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What Can Othello Teach Us About Body Language

Othello: The Shakespearian tragedy written sometime around the 1600s (1603-ish) follows an age-old tale of a jealous lover who suspects his beloved is lying and (spoiler alert) end up killing her.

What Can Othello Teach Us About Reading Body Language

It plays on our emotions as at some point, each and every person on this planet has succumbed to jealousy and understands the pain that it causes not just for ourselves but those around us. The tragedy with Othello is that we as an audience know that the jealousy felt by Othello is unfounded and are left to witness the spiral of emotions that follow.

  • Othello fails to believe his lover and what’s more, takes her emotional reaction to accusations as a further sign of her guilt.
  • Othello highlights a very special lesson to us much that he fails to discern even when she’s telling the truth.

A personal hero of mine, Dr. Paul Ekman, coined the phrase “Othello Error”, when the lie catcher fails to consider that a truthful person who is under stress may appear to be lying”, their non-verbal signals expressing their worry at the possibility of being disbelieved. For me and many others, this error highlights the role that context plays when we’re analysing a person’s nonverbal and kinesic cues, and how a failure to apply context can (and often does) lead to devastating results.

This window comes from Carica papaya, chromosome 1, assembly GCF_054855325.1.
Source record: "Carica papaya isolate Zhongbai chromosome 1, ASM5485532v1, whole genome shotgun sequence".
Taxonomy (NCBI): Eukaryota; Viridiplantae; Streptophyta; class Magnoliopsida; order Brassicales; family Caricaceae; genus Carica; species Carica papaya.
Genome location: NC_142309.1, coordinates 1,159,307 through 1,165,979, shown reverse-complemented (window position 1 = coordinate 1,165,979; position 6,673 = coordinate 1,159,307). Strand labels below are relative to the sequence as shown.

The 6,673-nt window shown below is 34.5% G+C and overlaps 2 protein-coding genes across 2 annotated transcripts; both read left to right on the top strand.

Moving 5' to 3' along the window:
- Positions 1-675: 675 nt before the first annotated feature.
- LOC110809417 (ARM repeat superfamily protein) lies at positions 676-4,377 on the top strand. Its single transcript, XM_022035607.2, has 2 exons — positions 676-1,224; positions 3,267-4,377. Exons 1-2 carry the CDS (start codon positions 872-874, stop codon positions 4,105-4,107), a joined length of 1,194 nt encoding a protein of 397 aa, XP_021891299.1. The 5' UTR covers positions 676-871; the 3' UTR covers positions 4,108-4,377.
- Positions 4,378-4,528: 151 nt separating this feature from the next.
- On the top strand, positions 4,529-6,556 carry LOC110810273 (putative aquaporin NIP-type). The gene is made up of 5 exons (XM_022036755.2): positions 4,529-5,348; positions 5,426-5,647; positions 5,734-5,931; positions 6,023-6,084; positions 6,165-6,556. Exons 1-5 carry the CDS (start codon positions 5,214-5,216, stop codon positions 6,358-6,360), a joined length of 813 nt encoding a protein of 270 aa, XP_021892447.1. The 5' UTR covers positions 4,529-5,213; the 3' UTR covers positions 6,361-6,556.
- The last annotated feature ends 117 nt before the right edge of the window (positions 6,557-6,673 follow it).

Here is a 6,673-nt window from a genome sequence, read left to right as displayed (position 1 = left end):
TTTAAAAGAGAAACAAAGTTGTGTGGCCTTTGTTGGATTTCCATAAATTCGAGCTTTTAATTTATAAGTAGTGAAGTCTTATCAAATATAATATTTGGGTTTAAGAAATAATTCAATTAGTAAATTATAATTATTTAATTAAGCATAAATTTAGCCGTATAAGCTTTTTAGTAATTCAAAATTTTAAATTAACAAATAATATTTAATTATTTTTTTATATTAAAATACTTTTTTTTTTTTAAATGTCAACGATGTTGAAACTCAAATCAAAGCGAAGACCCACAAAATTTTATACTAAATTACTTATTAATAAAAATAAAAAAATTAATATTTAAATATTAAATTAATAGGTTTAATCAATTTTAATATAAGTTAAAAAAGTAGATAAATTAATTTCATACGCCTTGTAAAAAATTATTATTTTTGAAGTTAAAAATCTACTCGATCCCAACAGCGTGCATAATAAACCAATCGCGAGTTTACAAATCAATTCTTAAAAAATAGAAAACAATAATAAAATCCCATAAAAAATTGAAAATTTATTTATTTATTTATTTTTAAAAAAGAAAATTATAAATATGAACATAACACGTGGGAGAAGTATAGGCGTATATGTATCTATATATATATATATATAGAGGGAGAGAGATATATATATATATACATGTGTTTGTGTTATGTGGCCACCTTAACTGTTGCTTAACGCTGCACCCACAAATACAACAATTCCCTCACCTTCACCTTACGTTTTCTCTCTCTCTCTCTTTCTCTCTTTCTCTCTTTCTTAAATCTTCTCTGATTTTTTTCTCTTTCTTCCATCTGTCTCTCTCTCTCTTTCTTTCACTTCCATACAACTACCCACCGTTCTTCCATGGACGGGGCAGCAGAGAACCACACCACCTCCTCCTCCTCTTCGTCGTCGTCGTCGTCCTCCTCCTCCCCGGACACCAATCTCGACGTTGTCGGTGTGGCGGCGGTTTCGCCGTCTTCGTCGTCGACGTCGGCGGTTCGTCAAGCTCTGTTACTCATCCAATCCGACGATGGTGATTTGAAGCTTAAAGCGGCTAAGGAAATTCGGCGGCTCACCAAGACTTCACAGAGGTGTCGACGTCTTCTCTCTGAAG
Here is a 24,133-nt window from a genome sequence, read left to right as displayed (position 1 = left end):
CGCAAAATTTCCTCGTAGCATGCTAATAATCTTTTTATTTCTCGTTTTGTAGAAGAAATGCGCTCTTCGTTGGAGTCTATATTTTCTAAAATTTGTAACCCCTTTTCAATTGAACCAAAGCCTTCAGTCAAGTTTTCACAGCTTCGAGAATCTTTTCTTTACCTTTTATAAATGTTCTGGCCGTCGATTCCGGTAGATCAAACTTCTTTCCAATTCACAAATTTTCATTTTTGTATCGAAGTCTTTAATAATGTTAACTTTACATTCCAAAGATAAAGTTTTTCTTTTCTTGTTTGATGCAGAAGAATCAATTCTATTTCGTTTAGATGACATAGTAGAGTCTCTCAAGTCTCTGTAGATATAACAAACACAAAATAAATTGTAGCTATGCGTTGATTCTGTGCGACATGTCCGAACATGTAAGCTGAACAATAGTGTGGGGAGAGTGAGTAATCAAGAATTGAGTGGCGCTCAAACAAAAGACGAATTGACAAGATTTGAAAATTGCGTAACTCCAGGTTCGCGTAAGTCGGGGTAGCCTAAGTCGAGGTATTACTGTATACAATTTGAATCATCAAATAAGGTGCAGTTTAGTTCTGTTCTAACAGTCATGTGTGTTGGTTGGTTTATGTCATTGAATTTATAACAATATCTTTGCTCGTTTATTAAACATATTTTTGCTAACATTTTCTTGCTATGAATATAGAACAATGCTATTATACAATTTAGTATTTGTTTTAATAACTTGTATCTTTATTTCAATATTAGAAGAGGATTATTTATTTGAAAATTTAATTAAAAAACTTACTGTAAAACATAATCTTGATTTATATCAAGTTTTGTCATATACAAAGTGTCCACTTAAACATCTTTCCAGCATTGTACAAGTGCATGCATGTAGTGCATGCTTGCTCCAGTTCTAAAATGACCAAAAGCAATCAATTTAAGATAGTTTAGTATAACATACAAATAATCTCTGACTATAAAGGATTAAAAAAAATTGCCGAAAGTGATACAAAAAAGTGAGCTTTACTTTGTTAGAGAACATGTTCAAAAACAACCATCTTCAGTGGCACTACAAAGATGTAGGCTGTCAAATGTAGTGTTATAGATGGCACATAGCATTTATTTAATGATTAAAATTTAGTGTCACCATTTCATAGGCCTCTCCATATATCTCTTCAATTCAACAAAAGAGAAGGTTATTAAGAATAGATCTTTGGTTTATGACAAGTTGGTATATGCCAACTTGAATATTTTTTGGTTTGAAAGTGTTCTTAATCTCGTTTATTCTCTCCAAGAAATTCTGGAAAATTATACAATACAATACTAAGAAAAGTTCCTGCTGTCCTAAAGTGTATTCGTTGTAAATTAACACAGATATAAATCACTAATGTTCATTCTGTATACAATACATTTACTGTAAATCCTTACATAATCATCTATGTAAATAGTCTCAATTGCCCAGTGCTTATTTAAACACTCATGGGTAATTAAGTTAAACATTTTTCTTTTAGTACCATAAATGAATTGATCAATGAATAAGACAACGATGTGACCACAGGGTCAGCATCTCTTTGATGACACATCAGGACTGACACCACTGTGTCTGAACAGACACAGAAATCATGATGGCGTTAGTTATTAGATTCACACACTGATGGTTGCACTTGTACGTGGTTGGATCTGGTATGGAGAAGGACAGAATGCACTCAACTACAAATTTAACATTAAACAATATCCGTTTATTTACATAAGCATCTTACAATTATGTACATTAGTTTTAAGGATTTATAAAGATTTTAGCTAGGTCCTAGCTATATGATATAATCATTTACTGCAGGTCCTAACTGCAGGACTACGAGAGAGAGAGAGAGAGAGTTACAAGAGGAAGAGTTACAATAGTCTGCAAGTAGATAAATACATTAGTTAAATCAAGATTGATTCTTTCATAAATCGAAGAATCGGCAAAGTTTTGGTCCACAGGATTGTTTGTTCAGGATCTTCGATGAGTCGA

One such example is that of Teddy Gray who was accused, forced to conduct a polygraph test, failed and then arrested for rape. He served 70 days, had his life turned upside down and suffered great distress despite being completely innocent. The worst bit of this is that the actual rapists were free to attack again.

This is an example of the dangers of analysing without context and without taking into account the stress that being accused of something will produce. To add insult to injury, polygraph tests – which were invented precisely for this kind of scenario! – still miss signs from truthful people caused by their anxiety and worry about being disbelieved. Shakespeare was ahead of his time as usual; I suppose all we can do now is remember what happened between poor Desdemona and her dismal end…and try not to repeat it.

Author: Gary Simpson, Director of Training, Special Projects Group

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